November 20, 2017

First Known Interstellar Visitor Is An ‘Oddball’

Image shows artist’s interpretation of ‘Oumuamua as it approaches our Solar System. The object rotates approximately once every 7.4 hours based on the data used in this research. Image Credit: Gemini Observatory/AURA/NSF image by Joy Pollard

November 20, 2017 – In October astronomers were surprised by a visitor that came racing into our Solar System from interstellar space. Now, researchers using the Gemini Observatory have determined that the first known object to graze our Solar System from beyond is similar to, but definitely not, your average asteroid or comet. Read More

Harris Corporation Successfully Completes Testing For James Webb Space Telescope

NASA’s James Webb Space Telescope sits inside Chamber A at NASA’s Johnson Space Center in Houston after having completed its cryogenic testing on Nov. 18, 2017. This marked the telescope’s final cryogenic testing, and it ensured the observatory is ready for the frigid, airless environment of space. Image Credit: NASA/Chris Gunn

November 20, 2017 – Harris Corporation has partnered with NASA’s Johnson Space Center to successfully complete thermal vacuum testing for the James Webb Space Telescope – validating its ability to operate in the frigid space environment. Read More

Previous Evidence Of Water On Mars Now Identified As Grainflows

This HiRISE image cutout shows Recurring Slope Lineae in Tivat crater on Mars in enhanced color. The narrow, dark flows descend downhill (towards the upper left). Analysis shows that the flows all end at approximately the same slope, which is similar to the angle of repose for sand. Image ​Credit: NASA/JPL/University of Arizona/USGS.

November 20, 2017 – Dark features previously proposed as evidence for significant liquid water flowing on Mars have now been identified as granular flows, where sand and dust move rather than liquid water, according to a new article published in Nature Geoscience by the U.S. Geological Survey. Read More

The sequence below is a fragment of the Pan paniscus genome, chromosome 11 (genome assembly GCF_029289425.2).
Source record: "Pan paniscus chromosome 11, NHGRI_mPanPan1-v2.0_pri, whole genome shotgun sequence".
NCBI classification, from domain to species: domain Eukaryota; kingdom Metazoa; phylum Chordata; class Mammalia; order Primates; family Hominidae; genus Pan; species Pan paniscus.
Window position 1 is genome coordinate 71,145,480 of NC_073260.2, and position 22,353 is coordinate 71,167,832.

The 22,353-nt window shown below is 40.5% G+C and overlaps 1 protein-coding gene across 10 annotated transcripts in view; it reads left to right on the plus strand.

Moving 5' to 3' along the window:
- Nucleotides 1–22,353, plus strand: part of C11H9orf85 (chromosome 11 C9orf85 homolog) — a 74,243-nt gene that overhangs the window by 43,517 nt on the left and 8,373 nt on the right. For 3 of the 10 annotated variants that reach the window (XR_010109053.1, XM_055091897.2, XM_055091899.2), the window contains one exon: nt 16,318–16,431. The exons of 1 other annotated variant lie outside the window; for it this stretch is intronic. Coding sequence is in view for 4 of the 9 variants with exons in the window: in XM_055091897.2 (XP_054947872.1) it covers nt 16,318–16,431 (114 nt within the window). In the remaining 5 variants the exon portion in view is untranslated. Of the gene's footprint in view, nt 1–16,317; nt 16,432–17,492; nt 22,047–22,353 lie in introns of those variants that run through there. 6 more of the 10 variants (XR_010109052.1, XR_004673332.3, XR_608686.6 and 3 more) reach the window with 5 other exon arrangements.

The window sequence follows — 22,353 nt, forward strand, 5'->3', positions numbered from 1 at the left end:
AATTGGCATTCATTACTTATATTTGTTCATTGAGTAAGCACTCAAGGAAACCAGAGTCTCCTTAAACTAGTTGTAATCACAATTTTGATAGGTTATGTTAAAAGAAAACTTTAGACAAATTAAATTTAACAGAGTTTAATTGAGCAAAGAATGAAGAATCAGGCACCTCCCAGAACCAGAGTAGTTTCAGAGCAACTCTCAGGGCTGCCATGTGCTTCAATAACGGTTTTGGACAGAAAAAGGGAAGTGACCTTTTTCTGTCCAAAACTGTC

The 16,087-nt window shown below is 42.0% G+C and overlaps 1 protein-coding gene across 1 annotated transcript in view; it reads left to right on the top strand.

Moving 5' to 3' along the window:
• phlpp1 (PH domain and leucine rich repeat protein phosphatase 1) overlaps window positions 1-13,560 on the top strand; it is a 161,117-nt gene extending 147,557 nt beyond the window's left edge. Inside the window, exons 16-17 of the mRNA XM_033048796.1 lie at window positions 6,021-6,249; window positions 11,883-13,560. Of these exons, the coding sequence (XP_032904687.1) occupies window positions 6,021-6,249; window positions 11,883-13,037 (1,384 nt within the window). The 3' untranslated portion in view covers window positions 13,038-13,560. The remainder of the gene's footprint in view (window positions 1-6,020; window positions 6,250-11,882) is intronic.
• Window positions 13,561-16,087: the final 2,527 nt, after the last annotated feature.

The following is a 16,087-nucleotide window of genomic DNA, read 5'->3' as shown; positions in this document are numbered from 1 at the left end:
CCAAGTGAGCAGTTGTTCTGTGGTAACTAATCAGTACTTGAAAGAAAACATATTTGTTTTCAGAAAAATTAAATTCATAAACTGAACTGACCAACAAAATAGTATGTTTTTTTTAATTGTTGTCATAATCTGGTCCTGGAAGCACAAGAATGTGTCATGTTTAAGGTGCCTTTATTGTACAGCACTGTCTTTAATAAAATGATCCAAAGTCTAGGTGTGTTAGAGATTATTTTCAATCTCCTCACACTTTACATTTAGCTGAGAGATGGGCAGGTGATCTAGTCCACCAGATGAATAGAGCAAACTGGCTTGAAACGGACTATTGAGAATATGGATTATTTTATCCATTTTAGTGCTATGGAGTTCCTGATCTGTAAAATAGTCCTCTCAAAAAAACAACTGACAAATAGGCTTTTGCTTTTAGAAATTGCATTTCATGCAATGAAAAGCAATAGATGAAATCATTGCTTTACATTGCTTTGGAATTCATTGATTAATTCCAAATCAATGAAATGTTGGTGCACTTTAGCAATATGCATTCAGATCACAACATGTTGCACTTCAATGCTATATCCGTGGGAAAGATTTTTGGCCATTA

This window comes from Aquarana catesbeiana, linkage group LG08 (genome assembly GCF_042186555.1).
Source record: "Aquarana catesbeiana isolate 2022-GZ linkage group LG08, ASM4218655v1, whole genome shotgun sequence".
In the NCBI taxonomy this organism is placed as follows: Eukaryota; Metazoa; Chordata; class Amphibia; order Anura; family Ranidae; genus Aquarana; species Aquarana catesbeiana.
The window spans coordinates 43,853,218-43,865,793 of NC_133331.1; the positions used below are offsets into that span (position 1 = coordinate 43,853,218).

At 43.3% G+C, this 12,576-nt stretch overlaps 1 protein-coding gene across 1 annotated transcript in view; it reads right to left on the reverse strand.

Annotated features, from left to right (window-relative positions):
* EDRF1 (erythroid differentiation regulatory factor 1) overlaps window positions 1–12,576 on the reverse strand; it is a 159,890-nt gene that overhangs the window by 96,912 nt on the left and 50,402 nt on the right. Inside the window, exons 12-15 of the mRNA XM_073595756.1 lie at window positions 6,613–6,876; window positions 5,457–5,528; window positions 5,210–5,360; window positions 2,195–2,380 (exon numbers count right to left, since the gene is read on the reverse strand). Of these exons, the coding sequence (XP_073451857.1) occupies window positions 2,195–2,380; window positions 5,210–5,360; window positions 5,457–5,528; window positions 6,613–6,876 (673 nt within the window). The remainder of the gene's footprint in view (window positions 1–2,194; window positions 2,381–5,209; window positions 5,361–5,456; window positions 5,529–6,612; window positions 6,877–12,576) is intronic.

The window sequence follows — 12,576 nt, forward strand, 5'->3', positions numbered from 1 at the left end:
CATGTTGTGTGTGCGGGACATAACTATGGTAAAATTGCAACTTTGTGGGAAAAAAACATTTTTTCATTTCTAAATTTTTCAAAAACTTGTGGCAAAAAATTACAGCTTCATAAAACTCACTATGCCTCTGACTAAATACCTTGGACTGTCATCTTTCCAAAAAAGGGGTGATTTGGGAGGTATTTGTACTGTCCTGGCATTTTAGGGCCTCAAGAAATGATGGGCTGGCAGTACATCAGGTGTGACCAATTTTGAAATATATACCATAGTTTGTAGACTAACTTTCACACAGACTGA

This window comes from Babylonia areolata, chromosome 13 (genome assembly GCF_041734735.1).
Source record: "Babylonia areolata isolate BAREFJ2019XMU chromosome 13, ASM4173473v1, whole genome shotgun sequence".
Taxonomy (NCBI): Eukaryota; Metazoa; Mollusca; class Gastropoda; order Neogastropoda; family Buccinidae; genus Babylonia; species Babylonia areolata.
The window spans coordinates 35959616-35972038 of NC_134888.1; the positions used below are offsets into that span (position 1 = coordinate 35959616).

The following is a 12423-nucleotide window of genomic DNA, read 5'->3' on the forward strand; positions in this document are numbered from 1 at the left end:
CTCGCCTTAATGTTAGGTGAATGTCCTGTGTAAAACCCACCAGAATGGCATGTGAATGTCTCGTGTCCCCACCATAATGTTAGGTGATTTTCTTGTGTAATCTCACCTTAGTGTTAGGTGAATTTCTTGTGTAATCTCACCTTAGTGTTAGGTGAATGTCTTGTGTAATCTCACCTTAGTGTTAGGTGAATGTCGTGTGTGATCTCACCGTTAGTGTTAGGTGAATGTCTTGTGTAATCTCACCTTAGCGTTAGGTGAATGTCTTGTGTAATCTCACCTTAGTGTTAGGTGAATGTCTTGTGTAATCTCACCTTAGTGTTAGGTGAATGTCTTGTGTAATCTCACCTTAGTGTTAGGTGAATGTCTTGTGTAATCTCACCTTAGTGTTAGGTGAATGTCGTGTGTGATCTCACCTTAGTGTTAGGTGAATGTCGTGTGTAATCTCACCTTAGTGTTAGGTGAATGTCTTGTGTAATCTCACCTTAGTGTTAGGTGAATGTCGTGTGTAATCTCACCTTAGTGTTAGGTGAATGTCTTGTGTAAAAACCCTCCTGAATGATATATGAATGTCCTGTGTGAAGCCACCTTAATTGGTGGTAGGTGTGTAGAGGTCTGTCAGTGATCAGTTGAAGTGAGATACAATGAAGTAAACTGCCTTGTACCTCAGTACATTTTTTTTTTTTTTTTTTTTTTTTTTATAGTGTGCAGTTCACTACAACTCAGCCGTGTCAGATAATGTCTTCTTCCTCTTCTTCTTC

Taking A Spin On Plasma Space Tornadoes With NASA Observations

This simulation of the boundary shows how areas of low density plasma, shown by blue, mix with areas of higher density plasma, red, forming turbulent tornadoes of plasma. Image Credit: NASA/Takuma Nakamura

November 20, 2017 – Interplanetary space is hardly tranquil. High-energy charged particles from the Sun, as well as from beyond our solar system, constantly whizz by. These can damage satellites and endanger astronaut health — though, luckily for life on Earth, the planet is blanketed by a protective magnetic bubble created by its magnetic field. This bubble, called the magnetosphere, deflects most of the harmful high-energy particles. Read More

NASA Launches NOAA Weather Satellite Aboard United Launch Alliance Rocket to Improve Forecasts

At Vandenberg Air Force Base’s Space Launch Complex 2, the Delta II rocket engines roar to life. The 1:47 a.m. PST (4:47 a.m. EST), liftoff begins the Joint Polar Satellite System-1, or JPSS-1, mission. JPSS is the first in a series four next-generation environmental satellites in a collaborative program between NOAA and NASA. Image Credit: NASA